New chief constable appointed for Gloucestershire
9:18am Wednesday 9th January 2013 in News
A NEW chief constable has been appointed for Gloucestershire, subject to a rubber stamping exercise by the Gloucestershire Police and Crime panel.
Suzette Davenport, who is currently Deputy Chief Constable of Northamptonshire Police, would become the first woman to lead the Gloucestershire force in its 174-year history.
If she is appointed in a public confirmation hearing on Monday, January 14, she would become the fourth top cop in three years to take on the role, from February 1.
The 49-year old was one of four candidates interviewed to head the 2207 strong Constabulary.
A delighted Ms Davenport said: "This is an exciting opportunity for me to work with the new Police and Crime Commissioner at the start of a new era and to deliver first class policing services and help keep the people of Gloucestershire safe.”
As well as her responsibilities in Northamptonshire, Ms Davenport is the national lead for roads policing in England and Wales.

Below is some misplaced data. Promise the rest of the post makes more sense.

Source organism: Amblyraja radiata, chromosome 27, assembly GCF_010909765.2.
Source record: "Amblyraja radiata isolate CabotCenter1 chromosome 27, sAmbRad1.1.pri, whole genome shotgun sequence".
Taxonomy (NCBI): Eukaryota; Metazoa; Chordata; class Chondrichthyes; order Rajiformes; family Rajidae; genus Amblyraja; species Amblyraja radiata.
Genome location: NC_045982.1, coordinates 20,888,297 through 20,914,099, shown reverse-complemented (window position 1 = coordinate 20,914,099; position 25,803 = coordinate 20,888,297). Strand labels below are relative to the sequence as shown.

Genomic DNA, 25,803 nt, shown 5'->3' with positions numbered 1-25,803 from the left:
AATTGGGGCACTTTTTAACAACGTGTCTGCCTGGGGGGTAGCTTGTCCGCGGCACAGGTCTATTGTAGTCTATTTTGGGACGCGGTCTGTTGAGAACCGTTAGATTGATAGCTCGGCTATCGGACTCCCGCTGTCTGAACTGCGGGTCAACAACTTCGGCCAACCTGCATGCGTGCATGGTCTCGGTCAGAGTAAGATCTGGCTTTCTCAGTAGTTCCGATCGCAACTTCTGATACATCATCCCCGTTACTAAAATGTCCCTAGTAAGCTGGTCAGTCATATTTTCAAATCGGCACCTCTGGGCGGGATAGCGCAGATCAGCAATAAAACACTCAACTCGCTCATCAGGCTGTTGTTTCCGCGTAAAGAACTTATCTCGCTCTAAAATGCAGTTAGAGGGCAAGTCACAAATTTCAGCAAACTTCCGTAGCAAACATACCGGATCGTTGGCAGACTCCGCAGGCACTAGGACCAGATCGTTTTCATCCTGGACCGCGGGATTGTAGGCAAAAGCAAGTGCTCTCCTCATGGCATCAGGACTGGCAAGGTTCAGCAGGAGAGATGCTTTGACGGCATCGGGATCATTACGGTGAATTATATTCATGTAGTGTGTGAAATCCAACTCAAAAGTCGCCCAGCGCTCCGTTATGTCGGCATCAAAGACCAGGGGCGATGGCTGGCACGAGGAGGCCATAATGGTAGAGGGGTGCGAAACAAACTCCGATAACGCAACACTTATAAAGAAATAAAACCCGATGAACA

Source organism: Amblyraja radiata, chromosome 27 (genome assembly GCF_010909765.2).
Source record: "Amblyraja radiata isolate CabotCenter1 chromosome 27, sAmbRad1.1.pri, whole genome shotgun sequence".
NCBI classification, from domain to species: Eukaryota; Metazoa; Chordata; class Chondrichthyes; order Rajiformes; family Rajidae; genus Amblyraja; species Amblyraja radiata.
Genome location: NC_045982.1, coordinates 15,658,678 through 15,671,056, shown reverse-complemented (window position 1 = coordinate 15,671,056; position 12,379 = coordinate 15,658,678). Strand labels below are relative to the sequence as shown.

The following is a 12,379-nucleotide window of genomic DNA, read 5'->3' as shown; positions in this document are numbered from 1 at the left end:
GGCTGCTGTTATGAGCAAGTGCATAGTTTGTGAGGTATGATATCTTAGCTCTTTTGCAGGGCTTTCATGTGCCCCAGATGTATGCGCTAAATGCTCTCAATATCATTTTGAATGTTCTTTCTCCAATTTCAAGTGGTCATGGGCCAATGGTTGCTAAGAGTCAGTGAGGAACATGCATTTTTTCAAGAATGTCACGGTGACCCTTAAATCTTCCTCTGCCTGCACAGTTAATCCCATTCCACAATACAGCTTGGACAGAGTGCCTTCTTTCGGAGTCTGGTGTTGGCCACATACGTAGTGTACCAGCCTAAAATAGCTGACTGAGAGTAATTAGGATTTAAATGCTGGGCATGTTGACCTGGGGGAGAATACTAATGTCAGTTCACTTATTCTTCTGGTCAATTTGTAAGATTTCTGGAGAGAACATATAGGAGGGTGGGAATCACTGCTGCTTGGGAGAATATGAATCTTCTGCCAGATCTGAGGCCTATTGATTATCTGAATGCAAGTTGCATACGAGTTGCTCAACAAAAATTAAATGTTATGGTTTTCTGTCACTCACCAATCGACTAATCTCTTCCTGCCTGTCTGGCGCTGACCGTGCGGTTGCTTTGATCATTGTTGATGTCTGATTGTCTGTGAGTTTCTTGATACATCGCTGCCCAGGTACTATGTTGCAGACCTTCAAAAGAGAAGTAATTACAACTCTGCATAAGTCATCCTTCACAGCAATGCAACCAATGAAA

The four candidates for the post were interviewed by a panel led by Gloucestershire’s Police and Crime Commissioner Martin Surl.
"Balancing public expectations with fewer resources will be our challenge," he said. "We are fortunate that Gloucestershire already has a police service to be proud of but there are many more improvements we can make. I am very much looking forward to working with Suzette to achieve that and to make the county an even better and safer place to live, work and enjoy.”
Among her responsibilities in her current role are performance, risk, reputation, change management and regional operational collaboration.
Originally from North Yorkshire, Ms Davenport started her police service with West Mercia Police and worked in a variety of roles over the next 20 years. After a short spell at the Home Office in 2005, she was appointed Assistant Chief Constable with Staffordshire Police and in May 2007 transferred to the West Midlands, where she led intelligence and neighbourhood policing.
Ms Davenport will be required to attend the meeting of the Gloucestershire Police and Crime panel, known as a ‘confirmatory hearing’, next week. She will answer questions from the panel on professional competence and personal independence. This part of the meeting is held in public.
The panel will then go into closed session to make a decision whether to recommend the appointment, recommend against the appointment or use their power of veto. If the panel vetoes the appointment, the Police and Crime Commissioner cannot appoint the candidate.